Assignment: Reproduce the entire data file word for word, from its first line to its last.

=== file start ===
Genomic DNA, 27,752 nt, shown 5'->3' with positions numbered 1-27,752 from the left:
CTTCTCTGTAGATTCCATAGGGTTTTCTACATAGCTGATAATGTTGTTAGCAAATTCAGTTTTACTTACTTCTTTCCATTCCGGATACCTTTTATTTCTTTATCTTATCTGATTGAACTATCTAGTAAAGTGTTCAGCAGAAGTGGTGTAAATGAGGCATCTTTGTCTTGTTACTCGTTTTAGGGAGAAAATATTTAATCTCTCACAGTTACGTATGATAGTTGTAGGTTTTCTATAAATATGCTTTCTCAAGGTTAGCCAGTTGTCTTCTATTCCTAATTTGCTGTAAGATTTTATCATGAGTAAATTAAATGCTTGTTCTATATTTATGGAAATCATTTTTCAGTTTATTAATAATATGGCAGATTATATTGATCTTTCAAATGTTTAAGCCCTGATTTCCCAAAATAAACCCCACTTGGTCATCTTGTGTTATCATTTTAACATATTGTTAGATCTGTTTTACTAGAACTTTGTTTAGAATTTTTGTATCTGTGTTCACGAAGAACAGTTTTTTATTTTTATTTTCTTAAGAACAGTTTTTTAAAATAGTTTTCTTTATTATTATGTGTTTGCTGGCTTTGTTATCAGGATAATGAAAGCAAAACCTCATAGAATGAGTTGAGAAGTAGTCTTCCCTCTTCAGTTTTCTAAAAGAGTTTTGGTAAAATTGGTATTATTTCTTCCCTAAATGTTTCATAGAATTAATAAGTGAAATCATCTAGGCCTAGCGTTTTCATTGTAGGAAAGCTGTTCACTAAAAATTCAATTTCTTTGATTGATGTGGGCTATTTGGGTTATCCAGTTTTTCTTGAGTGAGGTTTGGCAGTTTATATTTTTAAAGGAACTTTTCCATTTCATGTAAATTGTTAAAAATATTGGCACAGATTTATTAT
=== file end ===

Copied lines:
Genomic DNA, 27,752 nt, shown 5'->3' with positions numbered 1-27,752 from the left:
CTTCTCTGTAGATTCCATAGGGTTTTCTACATAGCTGATAATGTTGTTAGCAAATTCAGTTTTACTTACTTCTTTCCATTCCGGATACCTTTTATTTCTTTATCTTATCTGATTGAACTATCTAGTAAAGTGTTCAGCAGAAGTGGTGTAAATGAGGCATCTTTGTCTTGTTACTCGTTTTAGGGAGAAAATATTTAATCTCTCACAGTTACGTATGATAGTTGTAGGTTTTCTATAAATATGCTTTCTCAAGGTTAGCCAGTTGTCTTCTATTCCTAATTTGCTGTAAGATTTTATCATGAGTAAATTAAATGCTTGTTCTATATTTATGGAAATCATTTTTCAGTTTATTAATAATATGGCAGATTATATTGATCTTTCAAATGTTTAAGCCCTGATTTCCCAAAATAAACCCCACTTGGTCATCTTGTGTTATCATTTTAACATATTGTTAGATCTGTTTTACTAGAACTTTGTTTAGAATTTTTGTATCTGTGTTCACGAAGAACAGTTTTTTATTTTTATTTTCTTAAGAACAGTTTTTTAAAATAGTTTTCTTTATTATTATGTGTTTGCTGGCTTTGTTATCAGGATAATGAAAGCAAAACCTCATAGAATGAGTTGAGAAGTAGTCTTCCCTCTTCAGTTTTCTAAAAGAGTTTTGGTAAAATTGGTATTATTTCTTCCCTAAATGTTTCATAGAATTAATAAGTGAAATCATCTAGGCCTAGCGTTTTCATTGTAGGAAAGCTGTTCACTAAAAATTCAATTTCTTTGATTGATGTGGGCTATTTGGGTTATCCAGTTTTTCTTGAGTGAGGTTTGGCAGTTTATATTTTTAAAGGAACTTTTCCATTTCATGTAAATTGTTAAAAATATTGGCACAGATTTATTAT